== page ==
Pancreatic Cysts - Treatment

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What kinds of treatment, surgery, or medication did you receive for your pancreatic cyst?

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What is the treatment for pancreatic cysts?

The most important aspect of management of pancreatic cysts is the determination of whether a cyst is benign (and usually needs no treatment) or if it is cancerous and must be removed.

The second most important aspect of management is to determine whether a patient with a precancerous or cancerous pancreatic cyst is a suitable surgical candidate. In medical centers experienced in performing pancreas surgery, surgical removal of precancerous or cancerous cysts has a high rate of cure.

There are not yet standard recommendations for managing pancreatic cysts. Different medical centers have adopted different approaches to diagnosis and treatment. Management decisions must be individualized for each patient after discussions with a doctor familiar with the patient's health status. The following is one example of how a doctor may manage pancreatic cysts.

  1. Pancreatic pseudocysts need treatment if they persist beyond six weeks after acute pancreatitis, especially if they reach a large enough size and cause symptoms such as obstruction of the stomach or common duct, abdominal pain, or become infected.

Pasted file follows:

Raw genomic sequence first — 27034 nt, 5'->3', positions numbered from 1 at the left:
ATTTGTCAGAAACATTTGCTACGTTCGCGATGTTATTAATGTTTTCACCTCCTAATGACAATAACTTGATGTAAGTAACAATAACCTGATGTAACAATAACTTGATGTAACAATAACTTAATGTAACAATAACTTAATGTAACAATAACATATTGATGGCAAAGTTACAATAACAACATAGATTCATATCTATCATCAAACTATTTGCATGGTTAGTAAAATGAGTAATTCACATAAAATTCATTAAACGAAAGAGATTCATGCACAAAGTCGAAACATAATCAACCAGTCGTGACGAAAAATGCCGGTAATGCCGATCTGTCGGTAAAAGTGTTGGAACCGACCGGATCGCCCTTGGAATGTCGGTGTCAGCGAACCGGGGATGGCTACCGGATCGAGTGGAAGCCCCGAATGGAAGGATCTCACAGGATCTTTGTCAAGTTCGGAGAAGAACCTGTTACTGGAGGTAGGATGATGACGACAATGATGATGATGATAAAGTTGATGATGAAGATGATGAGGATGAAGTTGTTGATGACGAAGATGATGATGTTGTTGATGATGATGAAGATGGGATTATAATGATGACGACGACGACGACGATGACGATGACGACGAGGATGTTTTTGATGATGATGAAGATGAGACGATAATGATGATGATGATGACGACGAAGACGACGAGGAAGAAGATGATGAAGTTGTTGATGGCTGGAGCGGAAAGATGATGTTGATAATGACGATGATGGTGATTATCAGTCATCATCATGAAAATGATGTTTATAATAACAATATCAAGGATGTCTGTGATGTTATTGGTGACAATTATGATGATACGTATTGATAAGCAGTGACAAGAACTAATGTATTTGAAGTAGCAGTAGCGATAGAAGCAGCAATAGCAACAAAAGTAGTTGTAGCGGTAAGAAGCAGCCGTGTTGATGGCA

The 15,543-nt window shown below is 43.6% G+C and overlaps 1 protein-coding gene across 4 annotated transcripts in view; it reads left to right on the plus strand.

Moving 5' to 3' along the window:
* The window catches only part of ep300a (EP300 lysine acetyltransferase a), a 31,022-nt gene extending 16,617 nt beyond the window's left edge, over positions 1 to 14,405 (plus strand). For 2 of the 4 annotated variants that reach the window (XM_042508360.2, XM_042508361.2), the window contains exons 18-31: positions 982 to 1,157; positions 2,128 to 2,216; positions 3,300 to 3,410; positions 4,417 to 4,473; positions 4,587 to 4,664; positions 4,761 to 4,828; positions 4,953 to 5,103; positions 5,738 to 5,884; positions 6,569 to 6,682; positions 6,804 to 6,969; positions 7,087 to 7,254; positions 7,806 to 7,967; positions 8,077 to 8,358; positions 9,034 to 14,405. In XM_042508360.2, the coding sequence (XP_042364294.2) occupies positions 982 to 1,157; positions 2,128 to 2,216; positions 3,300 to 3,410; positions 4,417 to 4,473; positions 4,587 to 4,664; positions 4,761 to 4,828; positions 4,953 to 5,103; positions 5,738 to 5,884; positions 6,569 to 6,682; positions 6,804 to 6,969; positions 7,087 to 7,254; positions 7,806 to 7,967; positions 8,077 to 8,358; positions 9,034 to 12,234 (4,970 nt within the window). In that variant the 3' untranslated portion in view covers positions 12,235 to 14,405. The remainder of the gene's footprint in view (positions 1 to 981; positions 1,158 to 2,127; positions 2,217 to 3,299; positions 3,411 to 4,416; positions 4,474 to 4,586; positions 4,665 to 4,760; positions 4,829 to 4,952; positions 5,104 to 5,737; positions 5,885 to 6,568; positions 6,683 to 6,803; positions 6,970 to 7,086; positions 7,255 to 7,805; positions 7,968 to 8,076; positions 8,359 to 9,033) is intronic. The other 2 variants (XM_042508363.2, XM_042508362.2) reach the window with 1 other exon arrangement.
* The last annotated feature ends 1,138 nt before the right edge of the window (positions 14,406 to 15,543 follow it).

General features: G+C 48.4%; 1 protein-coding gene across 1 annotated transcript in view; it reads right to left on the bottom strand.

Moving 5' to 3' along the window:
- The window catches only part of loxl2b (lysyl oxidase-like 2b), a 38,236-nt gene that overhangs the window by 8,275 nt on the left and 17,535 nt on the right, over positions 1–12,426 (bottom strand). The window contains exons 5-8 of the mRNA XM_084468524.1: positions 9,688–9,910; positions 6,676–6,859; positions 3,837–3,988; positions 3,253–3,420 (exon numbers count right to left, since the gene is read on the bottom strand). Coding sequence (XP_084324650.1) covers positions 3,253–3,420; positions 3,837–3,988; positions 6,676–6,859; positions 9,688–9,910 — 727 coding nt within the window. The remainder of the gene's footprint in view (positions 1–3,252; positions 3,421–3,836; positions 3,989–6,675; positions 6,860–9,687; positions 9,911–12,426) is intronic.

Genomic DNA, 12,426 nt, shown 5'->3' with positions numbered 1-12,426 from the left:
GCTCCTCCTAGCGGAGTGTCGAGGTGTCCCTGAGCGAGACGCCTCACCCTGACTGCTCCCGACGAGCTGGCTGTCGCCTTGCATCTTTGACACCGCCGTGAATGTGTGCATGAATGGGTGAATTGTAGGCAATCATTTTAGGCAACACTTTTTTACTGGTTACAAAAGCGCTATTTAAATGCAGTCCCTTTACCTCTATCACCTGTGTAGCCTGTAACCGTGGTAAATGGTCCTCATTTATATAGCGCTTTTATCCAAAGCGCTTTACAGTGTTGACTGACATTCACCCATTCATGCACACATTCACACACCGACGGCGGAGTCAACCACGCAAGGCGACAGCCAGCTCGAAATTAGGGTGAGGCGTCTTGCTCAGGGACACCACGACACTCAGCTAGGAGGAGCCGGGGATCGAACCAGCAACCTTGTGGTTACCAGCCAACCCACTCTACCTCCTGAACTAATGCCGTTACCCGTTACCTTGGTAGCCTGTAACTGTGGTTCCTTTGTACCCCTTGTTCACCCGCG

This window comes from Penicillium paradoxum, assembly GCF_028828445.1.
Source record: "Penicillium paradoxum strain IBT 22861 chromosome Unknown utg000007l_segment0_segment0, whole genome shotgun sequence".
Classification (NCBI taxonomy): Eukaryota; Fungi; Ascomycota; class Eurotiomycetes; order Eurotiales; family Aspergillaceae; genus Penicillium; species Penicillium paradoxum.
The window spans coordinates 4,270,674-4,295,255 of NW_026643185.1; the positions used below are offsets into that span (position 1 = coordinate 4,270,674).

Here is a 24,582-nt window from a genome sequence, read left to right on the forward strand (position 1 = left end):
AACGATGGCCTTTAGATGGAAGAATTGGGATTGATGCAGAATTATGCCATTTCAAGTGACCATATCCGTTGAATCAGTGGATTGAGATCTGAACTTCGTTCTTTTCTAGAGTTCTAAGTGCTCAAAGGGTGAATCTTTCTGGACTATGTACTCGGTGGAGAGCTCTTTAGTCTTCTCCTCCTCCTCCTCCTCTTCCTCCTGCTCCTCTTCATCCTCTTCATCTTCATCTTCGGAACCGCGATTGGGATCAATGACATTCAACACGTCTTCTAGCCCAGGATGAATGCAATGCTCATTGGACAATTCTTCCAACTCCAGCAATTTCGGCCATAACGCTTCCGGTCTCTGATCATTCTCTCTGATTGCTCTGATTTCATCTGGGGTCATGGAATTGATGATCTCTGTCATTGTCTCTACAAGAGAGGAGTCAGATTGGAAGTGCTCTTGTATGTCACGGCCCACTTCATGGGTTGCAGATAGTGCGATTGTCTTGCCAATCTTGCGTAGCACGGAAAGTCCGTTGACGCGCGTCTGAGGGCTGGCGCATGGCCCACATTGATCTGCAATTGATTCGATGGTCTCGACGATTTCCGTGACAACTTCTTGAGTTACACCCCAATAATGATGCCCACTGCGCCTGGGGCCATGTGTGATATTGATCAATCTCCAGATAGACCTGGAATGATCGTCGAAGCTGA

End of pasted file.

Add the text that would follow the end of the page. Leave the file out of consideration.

2. Small pancreatic cysts (for example, cysts smaller than two cm) will have little chance (3.5%) of being cancerous and can be observed. Nevertheless, even these small cysts can grown in size and turn cancerous in the future. Thus, these patients are monitored with yearly scans (for example, yearly CT scans). These patients will be evaluated further using endoscopic ultrasound with possible fine needle aspiration if the cysts grow in size and/or cause symptoms.

  3. Pancreatic cysts larger than two cm in young, healthy individuals usually are treated with surgical removal, especially if the cysts produce symptoms.

  4. Pancreatic cysts larger than two cm in elderly patients can be studied with endoscopic ultrasound and fine needle aspiration. If fluid cytology and CEA measurements suggest cancerous or precancerous changes, the patients can be evaluated for pancreatic surgery.
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Comment from: dancer 34, 55-64 Male (Caregiver) Published: May 28

My friend has a mass on the pancreas called columnar cell I can't find anything about it. First, they said it was atypical cells. He had a CT scan, ultrasound, and other tests. The mass is about 3 inches and doctors are recommending surgery.

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